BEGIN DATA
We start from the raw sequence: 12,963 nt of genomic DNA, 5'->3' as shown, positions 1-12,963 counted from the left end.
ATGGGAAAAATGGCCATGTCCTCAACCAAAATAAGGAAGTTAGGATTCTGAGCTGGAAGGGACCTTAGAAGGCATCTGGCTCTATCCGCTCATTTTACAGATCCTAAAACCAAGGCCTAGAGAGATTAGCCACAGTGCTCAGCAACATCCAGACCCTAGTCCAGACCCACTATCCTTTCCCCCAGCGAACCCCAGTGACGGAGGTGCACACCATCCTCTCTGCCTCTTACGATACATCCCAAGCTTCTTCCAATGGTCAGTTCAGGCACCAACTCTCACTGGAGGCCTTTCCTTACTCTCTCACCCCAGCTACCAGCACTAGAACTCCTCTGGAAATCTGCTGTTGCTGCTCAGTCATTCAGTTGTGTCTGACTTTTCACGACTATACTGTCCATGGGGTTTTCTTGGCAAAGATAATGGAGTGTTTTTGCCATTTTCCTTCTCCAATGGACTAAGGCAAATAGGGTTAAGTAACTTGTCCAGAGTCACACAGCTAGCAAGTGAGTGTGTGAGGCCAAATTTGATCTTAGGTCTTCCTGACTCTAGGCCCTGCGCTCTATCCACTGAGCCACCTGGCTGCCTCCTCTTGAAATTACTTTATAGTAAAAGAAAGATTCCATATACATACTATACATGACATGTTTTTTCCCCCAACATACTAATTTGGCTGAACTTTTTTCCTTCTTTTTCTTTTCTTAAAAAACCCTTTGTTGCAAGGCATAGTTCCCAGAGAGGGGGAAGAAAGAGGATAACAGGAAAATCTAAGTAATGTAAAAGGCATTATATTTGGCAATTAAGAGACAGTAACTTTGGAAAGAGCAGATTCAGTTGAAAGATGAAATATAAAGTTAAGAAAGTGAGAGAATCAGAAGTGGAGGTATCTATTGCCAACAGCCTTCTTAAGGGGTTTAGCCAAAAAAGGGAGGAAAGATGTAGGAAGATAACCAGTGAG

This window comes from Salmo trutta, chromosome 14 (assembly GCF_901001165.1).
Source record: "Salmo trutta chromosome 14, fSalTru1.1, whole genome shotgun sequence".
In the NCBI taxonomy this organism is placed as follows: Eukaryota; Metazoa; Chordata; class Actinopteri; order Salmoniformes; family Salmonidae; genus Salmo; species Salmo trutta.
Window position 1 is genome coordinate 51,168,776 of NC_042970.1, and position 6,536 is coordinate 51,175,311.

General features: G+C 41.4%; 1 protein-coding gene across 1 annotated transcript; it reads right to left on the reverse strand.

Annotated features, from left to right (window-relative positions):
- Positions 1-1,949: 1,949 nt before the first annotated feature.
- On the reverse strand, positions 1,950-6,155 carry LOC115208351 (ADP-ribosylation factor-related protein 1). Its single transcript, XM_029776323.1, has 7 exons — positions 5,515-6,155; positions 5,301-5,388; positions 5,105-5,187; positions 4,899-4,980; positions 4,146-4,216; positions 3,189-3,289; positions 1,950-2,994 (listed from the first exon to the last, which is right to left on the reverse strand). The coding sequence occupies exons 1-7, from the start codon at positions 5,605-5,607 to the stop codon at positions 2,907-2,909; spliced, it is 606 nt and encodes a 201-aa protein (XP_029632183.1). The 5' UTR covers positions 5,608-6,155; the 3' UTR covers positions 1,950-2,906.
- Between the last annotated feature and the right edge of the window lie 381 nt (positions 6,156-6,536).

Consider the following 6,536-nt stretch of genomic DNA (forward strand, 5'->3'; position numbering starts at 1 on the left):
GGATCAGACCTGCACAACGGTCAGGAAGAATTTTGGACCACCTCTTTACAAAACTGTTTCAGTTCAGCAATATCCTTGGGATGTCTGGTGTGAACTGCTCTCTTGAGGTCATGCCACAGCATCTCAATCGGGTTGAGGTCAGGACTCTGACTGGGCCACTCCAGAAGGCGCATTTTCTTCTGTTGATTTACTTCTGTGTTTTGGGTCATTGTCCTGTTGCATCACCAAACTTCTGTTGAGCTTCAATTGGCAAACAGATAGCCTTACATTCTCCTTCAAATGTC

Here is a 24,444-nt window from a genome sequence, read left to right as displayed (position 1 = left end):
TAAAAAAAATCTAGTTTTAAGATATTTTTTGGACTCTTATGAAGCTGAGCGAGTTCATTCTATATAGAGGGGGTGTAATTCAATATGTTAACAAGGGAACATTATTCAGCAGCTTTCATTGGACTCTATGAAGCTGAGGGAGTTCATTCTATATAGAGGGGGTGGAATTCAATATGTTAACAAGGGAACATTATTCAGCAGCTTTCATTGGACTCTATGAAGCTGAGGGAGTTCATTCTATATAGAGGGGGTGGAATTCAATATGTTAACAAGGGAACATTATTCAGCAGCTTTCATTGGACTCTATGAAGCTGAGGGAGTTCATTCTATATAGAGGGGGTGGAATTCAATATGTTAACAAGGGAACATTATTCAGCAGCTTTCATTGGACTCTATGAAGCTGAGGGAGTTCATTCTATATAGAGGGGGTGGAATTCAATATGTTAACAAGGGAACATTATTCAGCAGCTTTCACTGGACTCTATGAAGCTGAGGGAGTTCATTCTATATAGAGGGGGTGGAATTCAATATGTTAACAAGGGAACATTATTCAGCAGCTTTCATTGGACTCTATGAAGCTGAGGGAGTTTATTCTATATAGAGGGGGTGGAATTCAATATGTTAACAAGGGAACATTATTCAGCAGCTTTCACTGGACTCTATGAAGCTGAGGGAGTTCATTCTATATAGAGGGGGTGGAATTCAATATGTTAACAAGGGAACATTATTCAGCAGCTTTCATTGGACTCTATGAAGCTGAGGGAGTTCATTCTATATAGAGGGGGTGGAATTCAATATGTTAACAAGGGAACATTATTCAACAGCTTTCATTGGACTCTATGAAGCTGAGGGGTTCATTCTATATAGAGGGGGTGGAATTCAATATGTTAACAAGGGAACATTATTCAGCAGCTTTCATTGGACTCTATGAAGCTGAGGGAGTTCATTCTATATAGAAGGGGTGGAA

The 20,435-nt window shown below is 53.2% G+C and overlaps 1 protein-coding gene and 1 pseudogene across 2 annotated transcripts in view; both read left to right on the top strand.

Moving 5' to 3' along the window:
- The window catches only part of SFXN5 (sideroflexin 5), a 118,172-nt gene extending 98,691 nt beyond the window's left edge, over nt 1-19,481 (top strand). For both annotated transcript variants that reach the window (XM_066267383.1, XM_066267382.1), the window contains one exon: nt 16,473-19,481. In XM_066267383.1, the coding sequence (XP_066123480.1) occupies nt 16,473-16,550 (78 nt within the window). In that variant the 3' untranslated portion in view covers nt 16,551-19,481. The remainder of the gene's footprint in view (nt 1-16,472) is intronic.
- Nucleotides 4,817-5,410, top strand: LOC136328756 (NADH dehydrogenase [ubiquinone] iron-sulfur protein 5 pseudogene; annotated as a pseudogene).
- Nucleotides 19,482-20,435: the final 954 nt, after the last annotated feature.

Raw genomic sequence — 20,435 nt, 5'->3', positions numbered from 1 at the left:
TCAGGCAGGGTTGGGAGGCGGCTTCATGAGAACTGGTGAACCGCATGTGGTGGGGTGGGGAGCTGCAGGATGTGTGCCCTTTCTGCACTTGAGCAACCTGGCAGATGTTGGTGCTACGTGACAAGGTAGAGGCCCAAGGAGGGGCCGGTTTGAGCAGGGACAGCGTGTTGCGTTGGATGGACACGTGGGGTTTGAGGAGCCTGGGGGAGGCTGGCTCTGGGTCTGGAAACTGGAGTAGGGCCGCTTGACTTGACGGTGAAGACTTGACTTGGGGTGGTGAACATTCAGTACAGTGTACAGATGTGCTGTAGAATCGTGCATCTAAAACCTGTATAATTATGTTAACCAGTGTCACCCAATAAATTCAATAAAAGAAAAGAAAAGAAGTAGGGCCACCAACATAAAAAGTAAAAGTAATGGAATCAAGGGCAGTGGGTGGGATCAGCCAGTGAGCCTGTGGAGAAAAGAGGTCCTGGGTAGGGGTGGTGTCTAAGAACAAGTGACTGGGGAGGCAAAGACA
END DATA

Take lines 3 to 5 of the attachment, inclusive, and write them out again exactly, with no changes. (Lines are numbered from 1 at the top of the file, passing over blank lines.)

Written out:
This window comes from Salmo trutta, chromosome 14 (assembly GCF_901001165.1).
Source record: "Salmo trutta chromosome 14, fSalTru1.1, whole genome shotgun sequence".
In the NCBI taxonomy this organism is placed as follows: Eukaryota; Metazoa; Chordata; class Actinopteri; order Salmoniformes; family Salmonidae; genus Salmo; species Salmo trutta.